Countries are deadlocked over how to design a fund to help countries recover and rebuild from climate change-driven damage, with just over 30 days left before crucial United Nations climate negotiations kick off in Dubai.

Two dozen countries involved in a committee tasked with designing a "loss and damage" fund wrapped up the last meeting in the early hours of Saturday in Aswan, Egypt, with developing and developed countries at odds over central questions: which entity should oversee the fund, who should pay and which countries would be eligible to receive funding.

The committee was expected to draft a list of recommendations for implementing the fund, which was agreed in a breakthrough last year at COP27 in Sharm el-Sheikh, Egypt, and would be the first U.N. fund dedicated to addressing irreparable climate-driven damage from drought, floods and rising sea levels.

Instead, the group agreed to meet one more time in Abu Dhabi on Nov. 3 and Nov. 4 before the COP28 U.N. summit begins in Dubai on Nov. 30 to try to bridge divisions, which could set the tone for the two-week climate negotiations.

"The entire COP28 negotiations could get derailed if developing countries’ priorities on funding for loss and damage are not adequately addressed," said Preety Bhandari, a senior adviser on finance at the World Resources Institute.

Among the most contentious issues last week was whether the World Bank should host the fund — a position pushed by the U.S. and developed countries — or whether the U.N. create a new body to run the fund, as developing countries have urged.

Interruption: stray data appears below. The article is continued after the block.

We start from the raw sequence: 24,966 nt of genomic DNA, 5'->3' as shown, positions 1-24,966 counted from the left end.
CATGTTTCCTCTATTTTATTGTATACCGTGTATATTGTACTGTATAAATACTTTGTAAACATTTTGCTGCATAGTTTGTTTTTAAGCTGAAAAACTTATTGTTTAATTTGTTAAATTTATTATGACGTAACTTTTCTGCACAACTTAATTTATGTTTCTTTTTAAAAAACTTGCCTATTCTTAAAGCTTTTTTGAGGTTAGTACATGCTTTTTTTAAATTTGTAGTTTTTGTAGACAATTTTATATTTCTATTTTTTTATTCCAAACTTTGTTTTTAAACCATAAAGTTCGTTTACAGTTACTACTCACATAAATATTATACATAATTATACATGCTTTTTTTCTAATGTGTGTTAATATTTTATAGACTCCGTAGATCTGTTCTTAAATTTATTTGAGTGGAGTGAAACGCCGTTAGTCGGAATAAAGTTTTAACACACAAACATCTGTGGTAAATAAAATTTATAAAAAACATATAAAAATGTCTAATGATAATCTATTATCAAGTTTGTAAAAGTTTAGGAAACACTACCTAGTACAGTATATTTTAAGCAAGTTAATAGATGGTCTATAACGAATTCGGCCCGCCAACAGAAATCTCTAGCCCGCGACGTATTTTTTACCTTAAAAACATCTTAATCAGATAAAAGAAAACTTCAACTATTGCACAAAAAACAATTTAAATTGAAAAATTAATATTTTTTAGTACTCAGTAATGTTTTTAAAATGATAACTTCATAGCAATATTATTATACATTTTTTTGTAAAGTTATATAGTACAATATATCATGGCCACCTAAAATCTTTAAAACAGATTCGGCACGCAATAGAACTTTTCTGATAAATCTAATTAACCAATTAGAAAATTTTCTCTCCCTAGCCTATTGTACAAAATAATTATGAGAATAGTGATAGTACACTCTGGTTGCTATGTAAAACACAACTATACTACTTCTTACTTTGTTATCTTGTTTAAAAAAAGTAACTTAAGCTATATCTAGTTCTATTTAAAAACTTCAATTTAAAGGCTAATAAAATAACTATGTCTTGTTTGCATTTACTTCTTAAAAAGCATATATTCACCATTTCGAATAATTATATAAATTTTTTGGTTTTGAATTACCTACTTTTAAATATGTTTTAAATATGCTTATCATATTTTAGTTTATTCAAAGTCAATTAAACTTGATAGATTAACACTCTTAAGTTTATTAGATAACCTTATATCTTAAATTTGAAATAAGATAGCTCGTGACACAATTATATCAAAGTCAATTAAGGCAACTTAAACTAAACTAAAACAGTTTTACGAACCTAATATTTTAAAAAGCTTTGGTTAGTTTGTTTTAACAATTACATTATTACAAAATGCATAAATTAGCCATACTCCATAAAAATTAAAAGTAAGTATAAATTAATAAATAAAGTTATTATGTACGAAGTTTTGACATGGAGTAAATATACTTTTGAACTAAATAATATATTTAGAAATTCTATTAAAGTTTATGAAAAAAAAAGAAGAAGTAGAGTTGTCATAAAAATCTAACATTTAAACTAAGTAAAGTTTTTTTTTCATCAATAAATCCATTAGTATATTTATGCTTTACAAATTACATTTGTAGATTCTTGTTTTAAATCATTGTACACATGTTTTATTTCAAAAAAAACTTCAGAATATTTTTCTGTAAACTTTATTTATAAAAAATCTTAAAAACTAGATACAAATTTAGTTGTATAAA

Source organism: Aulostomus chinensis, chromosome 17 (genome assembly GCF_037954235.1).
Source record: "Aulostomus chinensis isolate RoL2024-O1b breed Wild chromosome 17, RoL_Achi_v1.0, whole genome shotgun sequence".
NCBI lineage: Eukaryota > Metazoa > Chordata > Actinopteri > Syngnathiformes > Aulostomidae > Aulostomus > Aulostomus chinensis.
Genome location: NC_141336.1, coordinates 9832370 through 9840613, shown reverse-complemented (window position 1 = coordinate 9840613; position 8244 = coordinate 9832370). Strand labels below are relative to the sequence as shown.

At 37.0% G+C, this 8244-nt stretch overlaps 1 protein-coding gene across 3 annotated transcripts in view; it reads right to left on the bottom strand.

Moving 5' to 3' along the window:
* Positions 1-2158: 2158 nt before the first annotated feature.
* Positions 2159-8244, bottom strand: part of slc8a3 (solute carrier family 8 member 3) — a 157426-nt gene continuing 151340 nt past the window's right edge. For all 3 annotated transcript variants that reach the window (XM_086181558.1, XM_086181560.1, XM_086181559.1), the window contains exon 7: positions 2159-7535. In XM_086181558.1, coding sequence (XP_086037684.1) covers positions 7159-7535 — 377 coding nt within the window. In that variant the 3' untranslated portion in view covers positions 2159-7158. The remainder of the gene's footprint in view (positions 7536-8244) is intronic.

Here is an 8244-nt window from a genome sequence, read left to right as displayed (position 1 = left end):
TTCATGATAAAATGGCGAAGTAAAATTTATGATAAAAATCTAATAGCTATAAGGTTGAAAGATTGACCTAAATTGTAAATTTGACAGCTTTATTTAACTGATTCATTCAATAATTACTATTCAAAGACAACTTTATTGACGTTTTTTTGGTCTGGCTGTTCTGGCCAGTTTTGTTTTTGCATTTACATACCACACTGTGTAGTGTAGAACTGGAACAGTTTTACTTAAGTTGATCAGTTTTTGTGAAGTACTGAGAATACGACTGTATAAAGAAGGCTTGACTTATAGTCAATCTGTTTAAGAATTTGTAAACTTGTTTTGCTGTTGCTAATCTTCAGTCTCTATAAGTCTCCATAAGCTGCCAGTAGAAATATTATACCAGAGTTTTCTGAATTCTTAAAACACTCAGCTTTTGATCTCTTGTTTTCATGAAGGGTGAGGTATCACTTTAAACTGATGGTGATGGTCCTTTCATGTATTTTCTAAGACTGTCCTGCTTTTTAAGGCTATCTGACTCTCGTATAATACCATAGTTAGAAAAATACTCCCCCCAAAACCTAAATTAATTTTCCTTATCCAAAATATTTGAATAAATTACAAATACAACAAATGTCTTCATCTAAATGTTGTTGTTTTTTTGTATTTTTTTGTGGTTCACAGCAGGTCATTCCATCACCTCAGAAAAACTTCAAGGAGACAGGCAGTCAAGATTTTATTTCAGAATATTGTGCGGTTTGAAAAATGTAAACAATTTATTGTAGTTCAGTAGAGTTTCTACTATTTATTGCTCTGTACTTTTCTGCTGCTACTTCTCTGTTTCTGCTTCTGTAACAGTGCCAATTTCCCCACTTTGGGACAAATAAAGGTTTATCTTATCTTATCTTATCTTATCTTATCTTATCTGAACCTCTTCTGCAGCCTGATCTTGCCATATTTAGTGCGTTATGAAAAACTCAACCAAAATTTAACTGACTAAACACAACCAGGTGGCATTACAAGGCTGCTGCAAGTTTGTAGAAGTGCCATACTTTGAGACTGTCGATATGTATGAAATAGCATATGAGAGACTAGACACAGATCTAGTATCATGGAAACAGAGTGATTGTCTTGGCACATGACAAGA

Housing a fund at the World Bank, whose presidents are appointed by the United States, would give donor countries outsized influence over the fund and result in high fees for recipient countries, developing countries argue.

"Its operational culture, the way in which the World Bank has been assisting countries in their development policies, I think it's not fit for purpose in relation to what we're looking for from this new climate facility," said Cuba's U.N. Ambassador Pedro Pedroso Cuesta, chair of the Group of 77 (developing countries) and China.

He said the creation of a "new independent entity" to run the fund is the core of its position.

In response to these criticisms, a spokesperson for the World Bank said: "We are supporting the process and are committed to working with countries once they agree on how to structure the loss and damage fund."

While the issue of which body will host the fund dominated the meeting, other key issues remain unresolved. The United States, the European Union and others want a more targeted fund. The EU wants a fund dedicated to the most "vulnerable" while the U.S. has said the fund should focus on areas like slow-onset climate impacts such as sea-level rise.

Countries are also split over who should pay.

Brandon Wu, director of policy & campaigns for NGO ActionAid USA called on the United States to back off its insistence that the World Bank house the fund.

A State Department official said on Monday that U.S. support of the World Bank as the fund's host is not a red line for negotiations and it is open to other arrangements.

The official said it is open to a proposal floated at the meeting for the World Bank to host the fund on an interim basis while countries evaluate its performance.